John 1:25
When our Lord Jesus came into this world, he did not come as one isolated from the race he designed to save. He condescended to take his place - the most honourable place - in a long and illustrious succession. He superseded the last prophet of the old dispensation; he commissioned the first prophets of the new. The herald and forerunner of our Lord perfectly comprehended his own relation to his Master, and felt it a dignity to occupy a position of Divine appointment, although a position of inferiority, in respect to him. The query put to John by the leaders of the Jewish Church at Jerusalem was natural and proper; it was evidence of the interest which John's mission was exciting in the land; and it gave the Baptist an opportunity of both declaring himself and witnessing to his Lord.

I. JOHN'S DISCLAIMER. No doubt there was an expectation, general and eager, of One who, in accordance with Hebrew prophecy, should be the Deliverer and Ruler of God's people Israel. From varying motives - in some cases with spiritual yearning, in other cases with political expectation - the Jews turned anxiously towards every personage of distinction and influence who arose among the people. Thus they turned to John, whose character was austere and inflexible as that of a Hebrew seer, and whose popular power was manifest from the multitude of his adherents and admirers. In these circumstances, John's first duty was to give an unequivocal answer to the inquiry of the Jews. This inquiry was pointed and particular. Was John Elias, again visiting the people who revered him as one of their holiest and mightiest saints? There was something in his appearance, his habits, his speech, that suggested this possibility. Or was he "the prophet," less definitely designated? Or could it be that he was none other than the Messiah? The times were ripe for the advent of the promised Deliverer; John evidently possessed a spiritual authority, a popular power, such as Israel had not seen for many a generation. To every such inquiry John had only one answer: "I am not." In this disclaimer we recognize both the intelligence and the candour of the forerunner. A weak mind might have been overpowered by interest so profound and widespread. A self-seeking and ambitious mind might have taken advantage of such an opportunity to assert a personal authority and to climb to the throne of power. John was superior to such temptations. Though greater than others born of women, he did not aspire to a position for which God had not destined him. In fact, he was too great to wish to be aught but the herald and the servant of him who was to come.

II. JOHN'S CLAIM. A just and admirable modesty was not, indeed never is, inconsistent with a due assertion of position and duties assigned by God. He who knows what God has sent him into the world to do, will neither depreciate his own work nor envy another's. The claim made by John was very remarkable. He affirmed himself to be:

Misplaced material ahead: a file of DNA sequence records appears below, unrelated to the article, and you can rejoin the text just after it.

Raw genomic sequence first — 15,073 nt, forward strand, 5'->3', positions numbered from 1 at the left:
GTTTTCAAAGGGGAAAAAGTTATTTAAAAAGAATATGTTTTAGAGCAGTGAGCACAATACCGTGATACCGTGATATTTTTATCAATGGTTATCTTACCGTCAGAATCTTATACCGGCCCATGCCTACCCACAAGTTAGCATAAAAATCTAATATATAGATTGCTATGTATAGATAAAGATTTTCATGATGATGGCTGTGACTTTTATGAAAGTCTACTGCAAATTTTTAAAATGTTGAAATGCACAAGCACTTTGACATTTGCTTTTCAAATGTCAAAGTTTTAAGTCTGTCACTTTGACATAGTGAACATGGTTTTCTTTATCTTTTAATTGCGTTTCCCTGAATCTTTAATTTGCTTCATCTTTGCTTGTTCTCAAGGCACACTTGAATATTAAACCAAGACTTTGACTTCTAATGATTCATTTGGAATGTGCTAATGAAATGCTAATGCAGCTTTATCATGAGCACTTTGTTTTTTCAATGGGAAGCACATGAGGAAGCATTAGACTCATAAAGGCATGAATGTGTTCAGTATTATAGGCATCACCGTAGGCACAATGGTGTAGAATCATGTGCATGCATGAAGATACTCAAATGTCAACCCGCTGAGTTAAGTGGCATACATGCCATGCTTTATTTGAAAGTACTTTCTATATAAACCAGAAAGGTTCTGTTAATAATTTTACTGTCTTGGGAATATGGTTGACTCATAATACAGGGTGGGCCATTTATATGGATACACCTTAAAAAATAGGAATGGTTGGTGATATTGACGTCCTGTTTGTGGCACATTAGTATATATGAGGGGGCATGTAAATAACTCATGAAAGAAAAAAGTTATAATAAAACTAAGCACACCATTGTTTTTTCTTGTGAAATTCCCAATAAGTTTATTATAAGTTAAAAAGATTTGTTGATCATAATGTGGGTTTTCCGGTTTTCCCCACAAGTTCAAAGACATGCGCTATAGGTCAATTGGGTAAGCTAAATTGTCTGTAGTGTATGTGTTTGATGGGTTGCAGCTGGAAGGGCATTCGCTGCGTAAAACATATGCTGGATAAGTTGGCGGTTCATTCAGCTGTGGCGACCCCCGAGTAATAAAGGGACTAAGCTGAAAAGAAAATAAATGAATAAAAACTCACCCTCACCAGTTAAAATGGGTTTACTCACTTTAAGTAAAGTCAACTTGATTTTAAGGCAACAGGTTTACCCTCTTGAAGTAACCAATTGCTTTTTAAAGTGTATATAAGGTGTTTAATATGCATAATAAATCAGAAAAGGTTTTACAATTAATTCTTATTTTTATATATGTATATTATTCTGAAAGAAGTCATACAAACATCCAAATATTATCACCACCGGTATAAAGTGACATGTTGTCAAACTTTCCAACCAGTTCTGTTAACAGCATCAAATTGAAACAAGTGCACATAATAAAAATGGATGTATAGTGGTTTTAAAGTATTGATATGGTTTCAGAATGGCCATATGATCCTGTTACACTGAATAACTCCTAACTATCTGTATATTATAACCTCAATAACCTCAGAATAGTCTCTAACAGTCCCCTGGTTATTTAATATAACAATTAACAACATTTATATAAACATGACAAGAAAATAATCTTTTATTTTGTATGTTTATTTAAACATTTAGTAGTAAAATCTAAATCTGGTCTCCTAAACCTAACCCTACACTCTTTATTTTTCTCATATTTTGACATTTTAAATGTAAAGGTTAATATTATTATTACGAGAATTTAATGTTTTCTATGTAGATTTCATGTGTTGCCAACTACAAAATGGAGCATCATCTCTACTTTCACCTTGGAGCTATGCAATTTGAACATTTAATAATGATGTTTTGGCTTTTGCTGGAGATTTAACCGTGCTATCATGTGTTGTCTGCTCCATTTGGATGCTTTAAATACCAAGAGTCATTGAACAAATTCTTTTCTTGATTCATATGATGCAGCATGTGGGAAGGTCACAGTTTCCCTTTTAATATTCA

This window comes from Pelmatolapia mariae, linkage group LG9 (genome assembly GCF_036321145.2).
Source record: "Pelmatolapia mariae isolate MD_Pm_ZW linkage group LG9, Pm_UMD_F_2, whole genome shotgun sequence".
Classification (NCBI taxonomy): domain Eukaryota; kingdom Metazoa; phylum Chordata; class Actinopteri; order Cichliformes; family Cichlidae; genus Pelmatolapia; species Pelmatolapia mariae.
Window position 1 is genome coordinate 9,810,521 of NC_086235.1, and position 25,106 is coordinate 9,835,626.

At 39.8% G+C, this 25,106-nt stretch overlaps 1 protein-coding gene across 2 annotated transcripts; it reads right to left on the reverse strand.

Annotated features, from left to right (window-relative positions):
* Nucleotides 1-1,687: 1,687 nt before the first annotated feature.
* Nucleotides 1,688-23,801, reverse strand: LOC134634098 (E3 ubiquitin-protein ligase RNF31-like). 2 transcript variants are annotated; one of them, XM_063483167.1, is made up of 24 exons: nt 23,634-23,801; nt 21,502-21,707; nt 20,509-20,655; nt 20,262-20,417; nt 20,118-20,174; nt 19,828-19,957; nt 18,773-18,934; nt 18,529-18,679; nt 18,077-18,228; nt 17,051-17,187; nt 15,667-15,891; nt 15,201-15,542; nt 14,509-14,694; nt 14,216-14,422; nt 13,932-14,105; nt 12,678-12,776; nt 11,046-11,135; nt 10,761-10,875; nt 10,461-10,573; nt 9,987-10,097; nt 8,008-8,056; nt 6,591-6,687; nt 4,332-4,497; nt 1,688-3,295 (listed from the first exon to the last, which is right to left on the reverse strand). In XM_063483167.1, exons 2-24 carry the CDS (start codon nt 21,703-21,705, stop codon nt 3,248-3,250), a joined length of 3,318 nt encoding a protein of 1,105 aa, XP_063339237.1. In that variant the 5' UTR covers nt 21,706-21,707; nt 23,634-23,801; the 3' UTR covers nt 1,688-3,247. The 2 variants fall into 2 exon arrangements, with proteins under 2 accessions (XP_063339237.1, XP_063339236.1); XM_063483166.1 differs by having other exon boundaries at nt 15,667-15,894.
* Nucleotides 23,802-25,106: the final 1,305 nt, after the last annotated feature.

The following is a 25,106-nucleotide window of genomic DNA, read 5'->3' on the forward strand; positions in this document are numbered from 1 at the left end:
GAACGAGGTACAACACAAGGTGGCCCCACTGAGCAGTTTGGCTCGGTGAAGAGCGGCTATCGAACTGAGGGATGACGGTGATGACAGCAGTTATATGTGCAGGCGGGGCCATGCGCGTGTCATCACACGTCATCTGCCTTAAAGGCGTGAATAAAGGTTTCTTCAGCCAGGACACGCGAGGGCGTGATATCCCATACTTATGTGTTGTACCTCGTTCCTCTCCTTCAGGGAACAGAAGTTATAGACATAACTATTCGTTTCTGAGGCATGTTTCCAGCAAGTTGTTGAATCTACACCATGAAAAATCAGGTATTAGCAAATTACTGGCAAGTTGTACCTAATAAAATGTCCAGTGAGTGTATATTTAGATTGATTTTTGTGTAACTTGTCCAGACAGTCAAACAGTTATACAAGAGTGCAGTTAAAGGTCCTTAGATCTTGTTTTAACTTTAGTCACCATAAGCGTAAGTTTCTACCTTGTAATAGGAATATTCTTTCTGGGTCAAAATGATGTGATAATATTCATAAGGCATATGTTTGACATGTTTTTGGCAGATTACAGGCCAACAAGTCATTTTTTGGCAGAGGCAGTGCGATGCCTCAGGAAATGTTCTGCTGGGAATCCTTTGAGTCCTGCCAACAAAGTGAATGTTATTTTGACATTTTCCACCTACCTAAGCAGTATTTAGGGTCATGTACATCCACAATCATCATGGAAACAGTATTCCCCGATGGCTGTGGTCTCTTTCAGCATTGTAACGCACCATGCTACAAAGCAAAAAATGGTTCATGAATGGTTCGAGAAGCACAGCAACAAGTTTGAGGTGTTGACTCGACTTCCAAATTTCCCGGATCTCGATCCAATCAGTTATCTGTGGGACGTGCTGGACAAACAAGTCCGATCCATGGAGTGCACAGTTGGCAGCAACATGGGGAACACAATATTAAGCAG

1. A fulfilment of prophecy. The circumstances of his birth and education, taken in conjunction with certain declarations of Old Testament Scripture, must have suggested to John that he held a place in the revealed counsels of eternal wisdom.

2. A voice. Often had God spoken to Israel. In John he spake yet again. To him it was given to utter by human lips the thoughts of the Divine mind. Not that this was mechanical function; John's whole soul was inflamed with the grandeur and the burning necessity of that message of repentance which he was called upon to deliver to his fellow countrymen. Nothing but the conviction that his voice was the expression of Divine thought, that he was summoning men in God's Name to a higher life of righteousness and faith, could have animated him to discharge his ministry with such amazing boldness. Nor could any other conviction have overcome the difficulty he must at first have felt in publicly witnessing that Jesus of Nazareth was the Christ.

3. A herald, and one preparing the way of a great Successor. It was his to make straight the Lord's way. It was his to announce the Messiah's approach, and to direct the attention of Israel to the coming in lowly guise of Israel's King. It was his. to subside into comparative insignificance, to withdraw from publicity, in order that he might make room for One whose presence would bring the realization of the brightest hopes and the most fervent prayers. It was his to administer the humbler baptism with water - the symbol of a better baptism to be conferred by Christ, even that with the Holy Spirit.


1. Learn the completeness and harmony of the Divine plan. The revelation of God proceeds upon an order which may be recognized both by the intellect and by the heart of man. The wisdom of the Eternal arranges that all preparation shall be made for the appearance of the world's Saviour; the morning star heralds the rising of the Sun of Righteousness. God's ways in grace are as regular and as orderly as his ways in providence.